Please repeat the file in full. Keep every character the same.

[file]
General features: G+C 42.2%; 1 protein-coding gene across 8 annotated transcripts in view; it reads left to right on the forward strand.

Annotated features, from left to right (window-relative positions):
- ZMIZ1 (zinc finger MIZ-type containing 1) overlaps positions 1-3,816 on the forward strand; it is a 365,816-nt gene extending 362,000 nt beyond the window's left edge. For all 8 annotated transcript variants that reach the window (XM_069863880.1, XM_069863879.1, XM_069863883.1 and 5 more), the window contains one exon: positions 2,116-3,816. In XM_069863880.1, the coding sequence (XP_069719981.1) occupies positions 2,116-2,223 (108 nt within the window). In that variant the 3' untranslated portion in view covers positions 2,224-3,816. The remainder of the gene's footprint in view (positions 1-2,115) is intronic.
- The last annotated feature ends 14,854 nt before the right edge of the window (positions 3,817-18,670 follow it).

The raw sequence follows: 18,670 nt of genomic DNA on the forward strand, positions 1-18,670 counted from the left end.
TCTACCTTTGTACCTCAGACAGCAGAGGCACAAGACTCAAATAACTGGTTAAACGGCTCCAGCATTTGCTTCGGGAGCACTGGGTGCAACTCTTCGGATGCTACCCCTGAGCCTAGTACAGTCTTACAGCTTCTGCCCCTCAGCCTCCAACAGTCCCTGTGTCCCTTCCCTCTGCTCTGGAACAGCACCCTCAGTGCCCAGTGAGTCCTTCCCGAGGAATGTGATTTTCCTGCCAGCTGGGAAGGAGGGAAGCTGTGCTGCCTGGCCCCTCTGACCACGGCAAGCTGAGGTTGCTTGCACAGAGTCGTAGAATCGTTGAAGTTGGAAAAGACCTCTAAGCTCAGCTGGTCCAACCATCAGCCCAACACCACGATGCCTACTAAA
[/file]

General features: G+C 42.2%; 1 protein-coding gene across 8 annotated transcripts in view; it reads left to right on the forward strand.

Annotated features, from left to right (window-relative positions):
- ZMIZ1 (zinc finger MIZ-type containing 1) overlaps positions 1-3,816 on the forward strand; it is a 365,816-nt gene extending 362,000 nt beyond the window's left edge. For all 8 annotated transcript variants that reach the window (XM_069863880.1, XM_069863879.1, XM_069863883.1 and 5 more), the window contains one exon: positions 2,116-3,816. In XM_069863880.1, the coding sequence (XP_069719981.1) occupies positions 2,116-2,223 (108 nt within the window). In that variant the 3' untranslated portion in view covers positions 2,224-3,816. The remainder of the gene's footprint in view (positions 1-2,115) is intronic.
- The last annotated feature ends 14,854 nt before the right edge of the window (positions 3,817-18,670 follow it).

The raw sequence follows: 18,670 nt of genomic DNA on the forward strand, positions 1-18,670 counted from the left end.
TCTACCTTTGTACCTCAGACAGCAGAGGCACAAGACTCAAATAACTGGTTAAACGGCTCCAGCATTTGCTTCGGGAGCACTGGGTGCAACTCTTCGGATGCTACCCCTGAGCCTAGTACAGTCTTACAGCTTCTGCCCCTCAGCCTCCAACAGTCCCTGTGTCCCTTCCCTCTGCTCTGGAACAGCACCCTCAGTGCCCAGTGAGTCCTTCCCGAGGAATGTGATTTTCCTGCCAGCTGGGAAGGAGGGAAGCTGTGCTGCCTGGCCCCTCTGACCACGGCAAGCTGAGGTTGCTTGCACAGAGTCGTAGAATCGTTGAAGTTGGAAAAGACCTCTAAGCTCAGCTGGTCCAACCATCAGCCCAACACCACGATGCCTACTAAA